In FIG. 1, in the first step, a first electronic component 25 is held with the receiving table 21, and also a second electronic component 26 is held with a position-adjusting mechanism 22. The first electronic component 25 is, for example, a board such as a printed circuit board or a glass board, or a nozzle member used for a print head of an image-forming apparatus such as an inkjet printer, and, as shown in FIG. 2A, is formed of a sheet-like member having two alignment holes 27 a and 27 b perforated at predetermined positions thereof so as to be spaced away from each other by a predetermined interval p.

Also, the second electronic component 26 is, for example, an individual bare chip cut out from a semiconductor wafer, an IC (hereinafter, simply referred to as chip) used for a print head of an image-forming apparatus such as an inkjet printer, or the like, and, as shown in FIG. 2B, the chip has two alignment marks 28 a and 28 b formed at predetermined positions thereof so as to have a predetermined interval q therebetween in agreement with the interval p between the two alignment holes 27 a and 27 b.

In FIG. 2A, each of the alignment holes 27 a and 27 b is formed of a round hole having a diameter of about 50 to 60 μm. The reference numeral 29 denotes nozzles, each having a diameter of about 17 μm perforated in, for example, a nozzle member serving as the first electronic component 25, and the nozzles 29 are formed with an example pitch of about 42 μm. Also, in FIG. 2B, each of the alignment marks 28 a and 28 b is formed of a round mark having a diameter of about 20 μm. In addition, the reference numeral 30 denotes heaters, each about 20 μm in square size, formed in a printer-head chip serving as the second electronic component 26, for example, and the heaters 30 are formed with a pitch of an about 42 μm, the same as that of the nozzles 29.

The first electronic component 25 formed of the above-mentioned sheet-like member is adhered to, for example, a frame and is held with air suction through an air suction hole (not shown) formed in the receiving table 21. In this case, as shown in FIG. 3, portions of the receiving table 21 for placing the first electronic component 25 thereon and holding it therewith have two see-through holes 31 a and 31 b formed therein so as to correspond to the two alignment holes 27 a and 27 b of the first electronic component 25.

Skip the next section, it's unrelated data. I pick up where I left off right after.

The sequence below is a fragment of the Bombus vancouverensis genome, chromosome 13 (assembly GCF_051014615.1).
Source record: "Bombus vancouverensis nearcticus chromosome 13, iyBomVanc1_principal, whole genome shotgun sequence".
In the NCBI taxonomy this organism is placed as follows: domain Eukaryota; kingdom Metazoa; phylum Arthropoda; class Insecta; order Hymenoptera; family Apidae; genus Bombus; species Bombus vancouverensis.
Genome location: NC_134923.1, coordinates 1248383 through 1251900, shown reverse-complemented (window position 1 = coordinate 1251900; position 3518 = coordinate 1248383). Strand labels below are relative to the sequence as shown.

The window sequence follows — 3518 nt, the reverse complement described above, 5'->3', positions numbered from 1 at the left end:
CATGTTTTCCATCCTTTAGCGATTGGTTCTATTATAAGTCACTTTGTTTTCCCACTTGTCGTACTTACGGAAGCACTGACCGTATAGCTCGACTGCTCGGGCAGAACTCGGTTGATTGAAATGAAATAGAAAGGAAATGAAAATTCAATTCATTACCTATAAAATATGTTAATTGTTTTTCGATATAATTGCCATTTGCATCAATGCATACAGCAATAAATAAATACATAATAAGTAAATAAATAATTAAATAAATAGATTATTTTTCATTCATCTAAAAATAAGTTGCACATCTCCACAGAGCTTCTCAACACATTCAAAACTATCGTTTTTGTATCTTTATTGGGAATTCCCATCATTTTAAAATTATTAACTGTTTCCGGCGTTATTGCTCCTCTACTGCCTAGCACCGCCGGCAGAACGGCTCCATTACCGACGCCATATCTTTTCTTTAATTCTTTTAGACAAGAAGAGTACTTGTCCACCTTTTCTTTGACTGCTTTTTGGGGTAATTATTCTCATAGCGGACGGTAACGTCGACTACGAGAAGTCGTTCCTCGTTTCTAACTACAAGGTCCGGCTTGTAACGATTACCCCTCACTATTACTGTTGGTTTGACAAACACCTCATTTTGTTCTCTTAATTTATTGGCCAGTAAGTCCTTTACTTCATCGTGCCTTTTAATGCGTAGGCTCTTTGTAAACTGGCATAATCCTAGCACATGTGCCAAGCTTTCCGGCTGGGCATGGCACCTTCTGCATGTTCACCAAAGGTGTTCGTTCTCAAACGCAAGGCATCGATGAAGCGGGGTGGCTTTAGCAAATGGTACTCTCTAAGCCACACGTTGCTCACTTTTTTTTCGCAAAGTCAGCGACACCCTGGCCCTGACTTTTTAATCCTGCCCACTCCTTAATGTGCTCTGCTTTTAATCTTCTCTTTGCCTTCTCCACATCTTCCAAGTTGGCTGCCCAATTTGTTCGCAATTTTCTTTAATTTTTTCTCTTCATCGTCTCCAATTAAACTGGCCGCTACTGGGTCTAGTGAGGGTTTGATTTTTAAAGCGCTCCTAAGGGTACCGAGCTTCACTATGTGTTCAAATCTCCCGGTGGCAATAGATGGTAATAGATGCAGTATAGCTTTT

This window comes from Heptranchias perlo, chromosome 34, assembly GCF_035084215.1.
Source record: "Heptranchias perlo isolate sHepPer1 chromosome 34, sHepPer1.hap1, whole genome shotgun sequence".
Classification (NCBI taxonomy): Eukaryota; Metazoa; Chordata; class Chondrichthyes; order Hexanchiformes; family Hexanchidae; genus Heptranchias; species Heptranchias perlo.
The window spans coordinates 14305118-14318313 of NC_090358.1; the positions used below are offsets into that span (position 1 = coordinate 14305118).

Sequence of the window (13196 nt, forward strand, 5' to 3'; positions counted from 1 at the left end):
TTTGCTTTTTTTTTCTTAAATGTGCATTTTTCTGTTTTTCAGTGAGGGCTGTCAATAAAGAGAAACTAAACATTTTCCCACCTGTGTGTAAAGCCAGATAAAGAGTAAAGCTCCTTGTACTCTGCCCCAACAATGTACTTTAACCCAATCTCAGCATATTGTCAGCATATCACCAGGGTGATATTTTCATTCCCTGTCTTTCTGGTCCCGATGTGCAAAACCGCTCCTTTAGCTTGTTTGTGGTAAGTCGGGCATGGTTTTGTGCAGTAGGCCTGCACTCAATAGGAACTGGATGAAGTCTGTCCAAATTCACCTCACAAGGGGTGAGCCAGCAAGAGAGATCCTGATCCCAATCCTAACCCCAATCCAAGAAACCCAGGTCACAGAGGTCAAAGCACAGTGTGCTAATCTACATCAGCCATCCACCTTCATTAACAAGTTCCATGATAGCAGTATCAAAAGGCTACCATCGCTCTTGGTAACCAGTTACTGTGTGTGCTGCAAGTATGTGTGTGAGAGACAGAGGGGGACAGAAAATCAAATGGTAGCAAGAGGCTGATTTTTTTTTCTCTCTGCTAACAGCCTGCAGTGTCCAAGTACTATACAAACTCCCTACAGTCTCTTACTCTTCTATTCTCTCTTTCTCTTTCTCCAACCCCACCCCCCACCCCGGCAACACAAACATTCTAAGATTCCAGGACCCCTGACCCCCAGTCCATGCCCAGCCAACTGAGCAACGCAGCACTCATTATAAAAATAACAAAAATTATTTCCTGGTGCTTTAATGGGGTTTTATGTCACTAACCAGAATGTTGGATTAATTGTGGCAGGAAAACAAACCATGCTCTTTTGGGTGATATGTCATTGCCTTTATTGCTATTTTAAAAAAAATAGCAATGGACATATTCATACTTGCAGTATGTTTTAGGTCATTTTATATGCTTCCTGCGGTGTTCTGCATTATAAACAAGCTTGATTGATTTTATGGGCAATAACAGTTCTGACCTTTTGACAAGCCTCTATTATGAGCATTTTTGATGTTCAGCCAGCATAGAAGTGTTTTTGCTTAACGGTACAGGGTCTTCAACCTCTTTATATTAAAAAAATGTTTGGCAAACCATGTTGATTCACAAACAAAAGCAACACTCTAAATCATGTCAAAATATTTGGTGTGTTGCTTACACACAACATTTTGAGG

The see-through holes 31 a and 31 b are round holes having a diameter of, for example, about 400 μm so as to see through the alignment holes 27 a and 27 b clearly. Also, the receiving table 21 has heating means (not shown) such as a heater built therein so as to heat a portion of the first electronic component 25 coming into contact with the receiving table 21.

The second electronic component 26 is held with the position-adjusting mechanism 22 having the bonding tool 24 interposed therebetween. In this case, as shown in FIG. 3, it is held with air-suction through an air suction hole (not shown) formed in the bonding tool 24.

Thus, the bonding tool 24 moves up and down in the Z direction together with the position-adjusting mechanism 22 so as to form a chip-transfer gap r below the lower surface of the bonding tool 24. The bonding tool 24 has heating means (not shown) such as a heater built therein so as to heat the second electronic component 26 coming into contact with the bonding tool 24.

Also, the second electronic component 26 held with the bonding tool 24 has a dry-film resist 32 formed below the lower surface thereof, serving as an adhesive. Thus, portions of the dry-film resist 32 corresponding to the two alignment marks 28 a and 28 b of the second electronic component 26 have two see-through holes 33 a and 33 b formed therein.

As shown in FIG. 1, the position-adjusting mechanism 22 holding the second electronic component 26 having the bonding tool 24 interposed therebetween is designed so as to move and rotate the second electronic component 26 in the X and Y directions and in the θ direction, respectively, on a horizontal plane, and in addition, to be movable as a whole in the Z direction on a vertical plane in order to bond the first electronic component 25 and the second electronic component 26 to each other.